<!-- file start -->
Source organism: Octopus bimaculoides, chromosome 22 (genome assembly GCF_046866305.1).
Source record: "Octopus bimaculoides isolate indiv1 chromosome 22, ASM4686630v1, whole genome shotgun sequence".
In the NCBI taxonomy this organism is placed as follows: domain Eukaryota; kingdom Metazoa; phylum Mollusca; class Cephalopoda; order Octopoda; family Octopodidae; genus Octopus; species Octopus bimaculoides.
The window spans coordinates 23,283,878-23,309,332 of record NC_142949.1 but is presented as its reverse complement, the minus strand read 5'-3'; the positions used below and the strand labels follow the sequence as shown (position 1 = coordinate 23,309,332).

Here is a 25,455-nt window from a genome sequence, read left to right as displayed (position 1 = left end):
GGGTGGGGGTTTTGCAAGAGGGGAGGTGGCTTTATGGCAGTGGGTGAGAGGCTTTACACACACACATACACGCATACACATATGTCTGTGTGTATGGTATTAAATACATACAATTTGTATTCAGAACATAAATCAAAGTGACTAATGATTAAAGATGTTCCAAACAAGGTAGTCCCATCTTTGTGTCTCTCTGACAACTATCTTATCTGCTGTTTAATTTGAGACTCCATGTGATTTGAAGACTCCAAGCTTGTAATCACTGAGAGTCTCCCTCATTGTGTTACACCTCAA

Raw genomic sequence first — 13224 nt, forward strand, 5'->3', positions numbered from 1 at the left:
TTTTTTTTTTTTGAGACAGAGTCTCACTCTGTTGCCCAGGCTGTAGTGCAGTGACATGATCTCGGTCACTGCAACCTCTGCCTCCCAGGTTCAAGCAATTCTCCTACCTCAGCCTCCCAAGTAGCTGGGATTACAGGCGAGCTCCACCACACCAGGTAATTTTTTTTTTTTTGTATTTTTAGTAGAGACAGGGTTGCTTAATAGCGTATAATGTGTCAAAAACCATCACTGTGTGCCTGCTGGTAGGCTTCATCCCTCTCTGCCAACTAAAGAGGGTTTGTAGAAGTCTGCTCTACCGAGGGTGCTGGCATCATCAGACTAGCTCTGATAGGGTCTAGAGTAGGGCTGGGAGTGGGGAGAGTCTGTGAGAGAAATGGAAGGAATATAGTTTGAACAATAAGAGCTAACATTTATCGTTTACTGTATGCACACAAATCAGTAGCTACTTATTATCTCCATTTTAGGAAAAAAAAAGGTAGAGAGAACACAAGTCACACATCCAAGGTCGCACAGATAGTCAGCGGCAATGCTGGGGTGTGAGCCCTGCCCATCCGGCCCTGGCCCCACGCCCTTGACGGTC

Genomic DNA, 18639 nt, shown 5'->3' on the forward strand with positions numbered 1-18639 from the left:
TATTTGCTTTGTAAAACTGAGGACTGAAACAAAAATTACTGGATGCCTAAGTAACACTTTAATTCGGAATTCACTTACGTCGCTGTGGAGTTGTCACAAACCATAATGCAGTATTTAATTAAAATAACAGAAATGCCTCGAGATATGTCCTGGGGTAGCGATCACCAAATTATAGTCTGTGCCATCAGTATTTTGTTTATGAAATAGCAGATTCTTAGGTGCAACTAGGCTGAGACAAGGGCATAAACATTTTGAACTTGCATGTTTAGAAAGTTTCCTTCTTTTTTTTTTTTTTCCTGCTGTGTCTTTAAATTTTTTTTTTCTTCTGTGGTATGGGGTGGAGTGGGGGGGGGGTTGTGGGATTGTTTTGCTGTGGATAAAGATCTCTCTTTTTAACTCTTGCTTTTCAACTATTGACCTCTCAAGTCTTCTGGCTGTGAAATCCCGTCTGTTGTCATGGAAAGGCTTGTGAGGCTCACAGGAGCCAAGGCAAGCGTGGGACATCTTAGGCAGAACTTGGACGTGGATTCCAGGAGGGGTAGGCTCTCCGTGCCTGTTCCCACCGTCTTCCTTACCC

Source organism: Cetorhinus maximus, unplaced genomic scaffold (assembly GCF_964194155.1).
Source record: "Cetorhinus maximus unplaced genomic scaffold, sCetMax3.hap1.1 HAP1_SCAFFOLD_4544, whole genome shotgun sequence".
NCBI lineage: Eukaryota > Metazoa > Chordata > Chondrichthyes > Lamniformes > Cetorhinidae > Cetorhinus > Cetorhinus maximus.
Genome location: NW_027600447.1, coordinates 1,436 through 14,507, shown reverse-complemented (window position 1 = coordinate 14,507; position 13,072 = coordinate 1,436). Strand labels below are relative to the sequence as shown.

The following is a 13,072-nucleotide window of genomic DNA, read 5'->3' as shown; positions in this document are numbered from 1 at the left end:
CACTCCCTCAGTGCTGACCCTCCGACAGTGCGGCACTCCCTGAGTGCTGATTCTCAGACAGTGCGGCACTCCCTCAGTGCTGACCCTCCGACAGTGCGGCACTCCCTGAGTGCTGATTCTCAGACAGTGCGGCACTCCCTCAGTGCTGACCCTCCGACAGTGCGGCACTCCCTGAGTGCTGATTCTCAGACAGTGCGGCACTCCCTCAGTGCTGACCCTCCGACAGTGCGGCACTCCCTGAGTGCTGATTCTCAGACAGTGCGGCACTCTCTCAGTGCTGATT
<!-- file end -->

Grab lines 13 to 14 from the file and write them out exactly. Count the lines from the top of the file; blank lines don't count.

NCBI lineage: Eukaryota > Metazoa > Chordata > Chondrichthyes > Lamniformes > Cetorhinidae > Cetorhinus > Cetorhinus maximus.
Genome location: NW_027600447.1, coordinates 1,436 through 14,507, shown reverse-complemented (window position 1 = coordinate 14,507; position 13,072 = coordinate 1,436). Strand labels below are relative to the sequence as shown.